• Method steps can be performed by one or more programmable processors executing a computer program to perform functions of the invention by operating on input data and generating output. Method steps can also be performed by and an apparatus can be implemented as special purpose logic circuitry. The circuitry can, for example, be a FPGA (field programmable gate array) and/or an ASIC (application specific integrated circuit). Modules, subroutines, and software agents can refer to portions of the computer program, the processor, the special circuitry, software, and/or hardware that implements that functionality.
  • Processors suitable for the execution of a computer program include, by way of example, both general and special purpose microprocessors, and any one or more processors of any kind of digital computer. Generally, a processor receives instructions and data from a read-only memory or a random access memory or both. The essential elements of a computer are a processor for executing instructions and one or more memory devices for storing instructions and data. Generally, a computer can include, can be operatively coupled to receive data from and/or transfer data to one or more mass storage devices for storing data (e.g., magnetic, magneto-optical disks, or optical disks).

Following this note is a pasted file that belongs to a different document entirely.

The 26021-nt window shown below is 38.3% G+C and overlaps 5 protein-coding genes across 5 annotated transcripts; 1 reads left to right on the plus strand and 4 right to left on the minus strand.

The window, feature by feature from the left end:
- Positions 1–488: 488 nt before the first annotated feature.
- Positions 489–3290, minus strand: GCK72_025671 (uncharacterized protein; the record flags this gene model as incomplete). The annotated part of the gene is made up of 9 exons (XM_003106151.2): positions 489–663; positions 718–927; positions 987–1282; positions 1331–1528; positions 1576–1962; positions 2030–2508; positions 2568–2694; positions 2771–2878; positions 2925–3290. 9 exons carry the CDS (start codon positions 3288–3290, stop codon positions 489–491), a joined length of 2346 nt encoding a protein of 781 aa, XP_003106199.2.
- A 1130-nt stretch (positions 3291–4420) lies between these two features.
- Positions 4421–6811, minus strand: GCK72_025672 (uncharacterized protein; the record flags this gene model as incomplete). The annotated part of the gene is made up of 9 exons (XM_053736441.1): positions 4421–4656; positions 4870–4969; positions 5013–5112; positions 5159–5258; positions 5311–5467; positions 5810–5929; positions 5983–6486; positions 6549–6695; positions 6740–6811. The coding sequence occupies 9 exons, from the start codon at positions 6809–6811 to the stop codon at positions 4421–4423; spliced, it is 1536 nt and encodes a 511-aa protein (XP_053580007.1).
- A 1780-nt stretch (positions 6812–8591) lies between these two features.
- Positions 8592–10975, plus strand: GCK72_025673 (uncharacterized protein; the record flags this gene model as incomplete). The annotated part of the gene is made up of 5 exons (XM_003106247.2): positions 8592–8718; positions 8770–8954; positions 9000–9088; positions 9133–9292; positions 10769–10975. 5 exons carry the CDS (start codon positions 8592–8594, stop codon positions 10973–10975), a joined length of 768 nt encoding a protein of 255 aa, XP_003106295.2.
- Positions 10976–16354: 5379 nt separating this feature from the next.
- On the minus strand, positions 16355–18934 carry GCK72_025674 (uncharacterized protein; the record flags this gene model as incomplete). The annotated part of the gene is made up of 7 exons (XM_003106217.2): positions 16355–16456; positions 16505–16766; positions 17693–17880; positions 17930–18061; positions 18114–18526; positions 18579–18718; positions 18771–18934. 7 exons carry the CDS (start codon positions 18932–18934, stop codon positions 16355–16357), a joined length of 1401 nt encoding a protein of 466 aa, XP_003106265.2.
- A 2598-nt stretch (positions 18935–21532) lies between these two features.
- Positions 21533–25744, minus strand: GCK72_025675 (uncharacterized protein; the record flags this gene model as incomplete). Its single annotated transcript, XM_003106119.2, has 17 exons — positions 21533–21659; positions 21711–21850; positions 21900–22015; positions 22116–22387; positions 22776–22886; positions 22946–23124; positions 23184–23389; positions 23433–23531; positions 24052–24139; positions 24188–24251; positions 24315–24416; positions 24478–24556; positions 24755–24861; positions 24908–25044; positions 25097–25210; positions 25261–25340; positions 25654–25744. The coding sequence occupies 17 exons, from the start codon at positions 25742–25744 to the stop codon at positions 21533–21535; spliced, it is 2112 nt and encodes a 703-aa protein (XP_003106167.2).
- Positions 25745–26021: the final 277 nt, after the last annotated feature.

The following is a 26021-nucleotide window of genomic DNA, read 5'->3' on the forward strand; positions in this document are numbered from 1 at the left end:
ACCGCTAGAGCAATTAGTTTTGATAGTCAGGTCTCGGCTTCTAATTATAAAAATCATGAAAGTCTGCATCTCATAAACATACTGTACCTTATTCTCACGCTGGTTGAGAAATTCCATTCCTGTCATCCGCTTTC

• Data transmission and instructions can also occur over a communications network. Information carriers suitable for embodying computer program instructions and data include all forms of non-volatile memory, including by way of example semiconductor memory devices. The information carriers can, for example, be EPROM, EEPROM, flash memory devices, magnetic disks, internal hard disks, removable disks, magneto-optical disks, CD-ROM, and/or DVD-ROM disks. The processor and the memory can be supplemented by, and/or incorporated in special purpose logic circuitry.